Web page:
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Confederate Attorneys General

Thomas Hill Watts

On March 19, 1862, Thomas Hill Watts (1819–92) was named to succeed Bragg as attorney general. He served more than a year, and he wrote 99 opinions on MARTIAL LAW, reorganization of the military under CONSCRIPTION, pay allowances, rights of prisoners of war, treasonable offenses, and many other issues related to military service and the war.

At the outbreak of the Civil War, Watts had organized the Seventeenth Alabama Infantry Regiment and served as its colonel. He was commanding the regiment in Tennessee when he received the appointment as attorney general. Perhaps because of this background, he had a special affinity for the men on the front lines of the conflict and for men from his home state. He spent many hours visiting wounded Alabama soldiers at nearby field hospitals and camps.

Watts was born January 3, 1819, in Alabama Territory near the town of Greenville in presentday Butler County, Alabama. He was a middle son in a family of modest means. His parents, John Hughes Watts and Prudence Hill Watts, agreed to pay for his education at the University of Virginia if he agreed to forfeit any future claim to the family estate. He thought the bargain was a good one, and he graduated in 1839. He studied law locally and was admitted to the bar in 1840.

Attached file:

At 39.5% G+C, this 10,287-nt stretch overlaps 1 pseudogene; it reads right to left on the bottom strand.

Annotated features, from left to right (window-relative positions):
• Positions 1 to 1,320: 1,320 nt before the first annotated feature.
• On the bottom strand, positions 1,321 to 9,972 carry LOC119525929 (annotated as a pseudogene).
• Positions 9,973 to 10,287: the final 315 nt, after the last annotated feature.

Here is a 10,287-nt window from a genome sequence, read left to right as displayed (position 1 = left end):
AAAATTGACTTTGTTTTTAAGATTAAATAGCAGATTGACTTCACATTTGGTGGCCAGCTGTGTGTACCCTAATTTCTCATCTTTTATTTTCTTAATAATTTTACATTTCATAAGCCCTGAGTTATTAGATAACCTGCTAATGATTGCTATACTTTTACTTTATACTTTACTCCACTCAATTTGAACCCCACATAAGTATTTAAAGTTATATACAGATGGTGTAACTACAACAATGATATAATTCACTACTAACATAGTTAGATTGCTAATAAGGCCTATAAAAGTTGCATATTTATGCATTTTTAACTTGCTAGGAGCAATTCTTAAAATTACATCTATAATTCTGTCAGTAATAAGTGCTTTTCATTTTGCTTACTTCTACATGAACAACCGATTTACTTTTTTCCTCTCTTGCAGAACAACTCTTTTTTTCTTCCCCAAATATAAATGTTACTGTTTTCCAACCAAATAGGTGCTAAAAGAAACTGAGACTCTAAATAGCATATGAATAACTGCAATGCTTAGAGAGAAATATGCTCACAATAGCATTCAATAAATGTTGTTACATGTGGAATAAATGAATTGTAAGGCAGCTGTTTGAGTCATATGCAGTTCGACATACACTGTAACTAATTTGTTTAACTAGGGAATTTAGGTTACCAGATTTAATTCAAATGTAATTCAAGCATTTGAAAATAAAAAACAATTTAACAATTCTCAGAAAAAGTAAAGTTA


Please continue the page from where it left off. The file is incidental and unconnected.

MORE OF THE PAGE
On January 10, 1842, he married Eliza Brown Allen. The Wattses had ten children. While practicing law and providing for his growing family, Watts served several terms in the Alabama legislature in the 1840s. In 1850, he made an unsuccessful bid for a congressional seat.

As war approached, Watts was an outspoken opponent of ABRAHAM LINCOLN and a firm believer in the right of an individual state to determine its future. While serving as attorney general, Watts left the office in the hands of Keyes on several occasions in order to return home and tend to state business. During the course of those visits, he decided to make a bid for the Alabama governorship in 1863. He was successful. Following his election, he resigned his position as attorney general effective October 1, 1863.

Watts's term as governor of Alabama ended with the fall of the Confederacy. For his part in the rebellion, Watts lost his personal fortune in land and slaves, and, in 1865, he was sent to a Northern prison camp.

Three years later, he was pardoned by President ANDREW JOHNSON and permitted to return to Alabama to care for his ailing wife. She died in 1873. Following her death, Watts moved to Montgomery, Alabama, and resumed the practice of law. He remarried in September 1875. Watts died in Montgomery on September 16, 1892.

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Law Library - American Law and Legal InformationFree Legal Encyclopedia: Companies House to ConstituencyConfederate Attorneys General - Wade Keyes Jr., Thomas Bragg, Thomas Hill Watts, George Davis, Further Readings - Judah Philip Benjamin